Bit Rates and Fidelity

apple lossless format

Ninety percent of ReadyToPlay’s customer’s start with the phrase ‘I’d like to download my CDs to Mp3’. We generally talk them out of MP3 as a starting format and choose instead ‘lossless’ or a full fidelity format. Why? Lossless files are full fidelity versions of the CD, they sound as good as the CD. Mp3 or AAC is a compressed format where fidelity is stripped away in order to reduce the file sizes. Lossless files are about 2.5 times larger than Mp3 but still a typical CD is only 350MB in lossless, 150MB in Mp3. The Lossless files are true archive quality versions of the CD, enabling you to confidently get rid of the CDs. The Apple lossless format will work on ANY apple mobile product (ipods, itunes, ipads etc) except for the ‘Shuffle’.

Bit rates for lossless follow the fidelity of the CD. Bit rates can run from 0 to 1411 for sake of simplicity. Radio is generally 96Kbps, iTunes purchased tracks are 256Kbps, maximum Mp3 is 320kbps and lossless runs between 1000 and 1411kbps. Mp3 clearly strips fidelity from the music files and outside of the small space savings it isn’t what we recommend for a collection rip initially.  Mp3 is good when a) you don’t care about fidelity b) you want to stream the files using Airplay or c) you want to take your whole collection with you on a portable device.

Who creates the perception that MP3 is ‘CD quality’?  Look no further than the settings in iTunes (under preferences, import settings.  Apple iTunes says MP3/AAC bit rates of 128kbps are ‘good’, 160kbps (High) and 192kbps (higher).  Clearly with lossless bit rates running up to 1411kbps, this isn’t ‘good’ by ReadyToPlay’s definition.  I believe Apple does this so you can rip/compress your files and meet their marketing promise of their portable devices holding X number of songs. Apple has changed its capacity capabilities to strictly the GB of storage per device and has eliminated the song count paradigm as a measurement. If you are going to rip your CDs yourself, remember to change the settings in iTunes so that you are ripping in AAC/Mp3 320 at a minimum or Apple Lossless!

apple lossless format

Whole House Audio – Part Two

Form Follows Function in Whole House Audio Systems

Your home layout, technical infrastructure and existing audio or media systems have a big impact on the products you will choose for your whole house audio system.  Let’s start first with house configuration.

The configuration of your home is a big consideration.  I’ll provide more details in future specific blogs for each scenario, but generally:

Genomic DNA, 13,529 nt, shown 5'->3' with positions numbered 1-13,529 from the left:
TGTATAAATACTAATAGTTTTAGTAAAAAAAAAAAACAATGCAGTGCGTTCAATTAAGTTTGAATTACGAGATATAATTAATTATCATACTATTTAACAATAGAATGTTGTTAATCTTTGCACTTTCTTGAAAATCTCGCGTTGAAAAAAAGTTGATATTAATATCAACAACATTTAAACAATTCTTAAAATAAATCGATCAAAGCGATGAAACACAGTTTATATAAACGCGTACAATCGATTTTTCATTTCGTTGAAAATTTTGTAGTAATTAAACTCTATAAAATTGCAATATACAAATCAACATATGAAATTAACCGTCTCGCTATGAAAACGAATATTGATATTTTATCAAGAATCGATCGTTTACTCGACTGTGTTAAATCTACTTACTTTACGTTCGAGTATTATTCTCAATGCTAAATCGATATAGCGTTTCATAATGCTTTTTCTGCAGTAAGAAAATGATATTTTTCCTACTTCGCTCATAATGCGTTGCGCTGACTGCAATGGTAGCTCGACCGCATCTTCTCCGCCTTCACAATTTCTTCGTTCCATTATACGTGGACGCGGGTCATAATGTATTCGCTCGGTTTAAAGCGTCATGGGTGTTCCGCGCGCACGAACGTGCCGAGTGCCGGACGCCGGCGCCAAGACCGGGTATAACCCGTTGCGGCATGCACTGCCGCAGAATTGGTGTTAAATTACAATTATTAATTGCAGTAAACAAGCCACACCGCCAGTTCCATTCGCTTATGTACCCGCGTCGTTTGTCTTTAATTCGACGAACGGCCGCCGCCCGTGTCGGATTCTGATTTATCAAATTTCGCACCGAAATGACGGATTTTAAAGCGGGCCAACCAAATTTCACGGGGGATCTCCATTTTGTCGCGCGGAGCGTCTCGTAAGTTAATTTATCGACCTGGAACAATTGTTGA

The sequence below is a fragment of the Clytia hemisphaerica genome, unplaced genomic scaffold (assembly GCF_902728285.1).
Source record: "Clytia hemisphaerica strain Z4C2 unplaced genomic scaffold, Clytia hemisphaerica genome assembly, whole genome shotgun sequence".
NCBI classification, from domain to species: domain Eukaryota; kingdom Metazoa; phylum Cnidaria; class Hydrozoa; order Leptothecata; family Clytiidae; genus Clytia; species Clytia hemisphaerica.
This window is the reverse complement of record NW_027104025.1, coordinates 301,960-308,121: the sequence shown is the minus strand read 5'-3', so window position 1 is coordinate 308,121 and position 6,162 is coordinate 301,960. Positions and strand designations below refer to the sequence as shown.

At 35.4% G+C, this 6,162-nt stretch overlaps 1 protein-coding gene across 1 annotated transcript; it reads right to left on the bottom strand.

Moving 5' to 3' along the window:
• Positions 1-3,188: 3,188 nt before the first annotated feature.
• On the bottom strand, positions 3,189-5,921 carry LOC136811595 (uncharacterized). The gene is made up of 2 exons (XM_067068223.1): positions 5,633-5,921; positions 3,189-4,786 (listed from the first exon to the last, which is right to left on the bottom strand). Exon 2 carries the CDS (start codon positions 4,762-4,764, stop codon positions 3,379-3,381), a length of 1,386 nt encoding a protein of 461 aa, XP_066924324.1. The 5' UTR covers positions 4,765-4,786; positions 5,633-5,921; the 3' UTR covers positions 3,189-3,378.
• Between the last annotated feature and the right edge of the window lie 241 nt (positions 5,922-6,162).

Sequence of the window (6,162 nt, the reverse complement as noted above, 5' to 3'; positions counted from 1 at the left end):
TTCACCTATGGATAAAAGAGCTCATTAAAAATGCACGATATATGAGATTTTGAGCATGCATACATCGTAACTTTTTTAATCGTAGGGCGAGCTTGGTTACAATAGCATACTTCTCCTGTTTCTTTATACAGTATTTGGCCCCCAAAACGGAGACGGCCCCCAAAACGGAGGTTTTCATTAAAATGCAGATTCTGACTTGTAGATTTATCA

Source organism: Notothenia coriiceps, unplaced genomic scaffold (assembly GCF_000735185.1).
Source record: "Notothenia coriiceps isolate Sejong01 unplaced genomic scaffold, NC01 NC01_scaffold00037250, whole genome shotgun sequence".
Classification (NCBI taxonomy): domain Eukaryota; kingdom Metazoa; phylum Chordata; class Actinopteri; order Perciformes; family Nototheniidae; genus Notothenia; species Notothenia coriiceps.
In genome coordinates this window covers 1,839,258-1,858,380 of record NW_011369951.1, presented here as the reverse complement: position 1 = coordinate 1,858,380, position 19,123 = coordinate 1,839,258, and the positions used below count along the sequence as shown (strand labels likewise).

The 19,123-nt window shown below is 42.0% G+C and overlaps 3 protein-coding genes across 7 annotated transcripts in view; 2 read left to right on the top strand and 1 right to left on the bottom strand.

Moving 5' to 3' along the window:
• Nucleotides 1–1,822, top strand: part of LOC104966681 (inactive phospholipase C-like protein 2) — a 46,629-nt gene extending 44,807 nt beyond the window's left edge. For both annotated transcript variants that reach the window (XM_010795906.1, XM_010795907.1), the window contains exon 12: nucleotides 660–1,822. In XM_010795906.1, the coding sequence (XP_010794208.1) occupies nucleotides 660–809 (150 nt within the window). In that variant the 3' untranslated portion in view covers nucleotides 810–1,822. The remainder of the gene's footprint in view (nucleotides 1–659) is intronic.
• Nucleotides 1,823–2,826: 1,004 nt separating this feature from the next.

If you have a smaller house, a wireless music implementation from Apple or single zone/speaker combo from Sonos will do the trick.

If you share a dedicated entertainment center/family room with a TV, then Apple TV is a great bet if you also use iTunes.

Many audiophiles invest in a dedicated listening room.  If this is you, then you most definitely want your digital system to interface with a digital audio converter (or DAC) and then feed audio to the stereo system.  More on that in another post.

If your house has a lot of rooms or areas to play music (family room, back yard, living room, kitchen, master bedroom) then you have multiple “zones” and you’ll want a multi-zone system like Sonos, Savant, or Control 4. Each implement their systems using either wired or wireless technology. Understand the wi-fi capabilities given your house configuration and decide if a wired or wireless implementation is the answer.

Convert CDS to MP3 or digital technology with – We rip CDs to Lossless format and are the best CD Conversion service on the web!

cd to digital

Whole House Audio – Ask the Big Questions

When clients first call ReadyToPlay most start with “I want to get my music ripped” or “I want to put my blog 1music on an iPod”.   This is a starting point and converting CDs to lossless format is a service that ReadyToPlay provides, but we always steer customers into a bigger discussion about how to use digital music on portable devices (which is a given) AND in the home. So the question now becomes: “How do I play digital music in my home?”

Deploying digital music in your home depends on your home and your vision for music in your home.  Everyone should start with the following considerations when deciding to take digital music throughout the house:

  1. How large is your house?  Do you have multi-story, multi room house or are you in a two bedroom apartment in New York City? This translates into the difference between a multi-zone installation or a single zone installation.
  2. If you have a ‘larger house’ is it built of brick, split level, on a beach or hillside?  Why does this matter?  Because we all know that certain architectures and constructions have an easier or harder time transmitting wi-fi signals consistently throughout the home.
  3. Do you have a dedicated listening room to play your music? If so, you are what I’d call an audiophile, and have a different level of expectation in terms of sound quality and stereo implementation than your average listener.
  4. Do you share music with a TV in one room as the primary ‘entertainment center’?  This would lead us to how can I see and play my music in conjunction with the TV.
  5. Do you already have a whole house audio system?  If so, do you have touch panels in each room or a programmed tablet to control or a central rack for AV equipment? If so, then you need to discuss how digital products will compliment or replace existing installations.

As you can see, it is a given that you can get your music on a portable device like an iPod but for the whole home, it takes a bit more thought on what to do.  Converting CDs to MP3 format is the first step to enjoying digital and lossless music, knowing how to seamlessly play digital music throughout your home is the next step; See part two in this series for what happens next once you’ve thought about your house configuration.